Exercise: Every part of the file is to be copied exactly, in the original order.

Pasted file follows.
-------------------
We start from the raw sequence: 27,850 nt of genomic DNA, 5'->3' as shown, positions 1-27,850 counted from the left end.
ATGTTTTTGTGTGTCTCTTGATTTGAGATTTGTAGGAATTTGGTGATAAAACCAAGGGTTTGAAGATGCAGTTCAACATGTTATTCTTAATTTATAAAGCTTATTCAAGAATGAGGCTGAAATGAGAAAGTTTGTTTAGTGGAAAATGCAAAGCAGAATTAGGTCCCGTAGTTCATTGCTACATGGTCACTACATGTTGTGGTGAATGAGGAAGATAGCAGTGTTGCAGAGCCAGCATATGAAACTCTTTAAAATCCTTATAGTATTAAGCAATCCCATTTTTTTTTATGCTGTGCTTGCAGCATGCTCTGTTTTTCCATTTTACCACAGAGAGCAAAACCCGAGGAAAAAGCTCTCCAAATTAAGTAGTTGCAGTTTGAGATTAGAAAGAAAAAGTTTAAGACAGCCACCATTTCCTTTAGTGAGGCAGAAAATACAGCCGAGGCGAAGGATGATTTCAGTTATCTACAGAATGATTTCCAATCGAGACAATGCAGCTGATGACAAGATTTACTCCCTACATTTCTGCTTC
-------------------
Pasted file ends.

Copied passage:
We start from the raw sequence: 27,850 nt of genomic DNA, 5'->3' as shown, positions 1-27,850 counted from the left end.
ATGTTTTTGTGTGTCTCTTGATTTGAGATTTGTAGGAATTTGGTGATAAAACCAAGGGTTTGAAGATGCAGTTCAACATGTTATTCTTAATTTATAAAGCTTATTCAAGAATGAGGCTGAAATGAGAAAGTTTGTTTAGTGGAAAATGCAAAGCAGAATTAGGTCCCGTAGTTCATTGCTACATGGTCACTACATGTTGTGGTGAATGAGGAAGATAGCAGTGTTGCAGAGCCAGCATATGAAACTCTTTAAAATCCTTATAGTATTAAGCAATCCCATTTTTTTTTATGCTGTGCTTGCAGCATGCTCTGTTTTTCCATTTTACCACAGAGAGCAAAACCCGAGGAAAAAGCTCTCCAAATTAAGTAGTTGCAGTTTGAGATTAGAAAGAAAAAGTTTAAGACAGCCACCATTTCCTTTAGTGAGGCAGAAAATACAGCCGAGGCGAAGGATGATTTCAGTTATCTACAGAATGATTTCCAATCGAGACAATGCAGCTGATGACAAGATTTACTCCCTACATTTCTGCTTC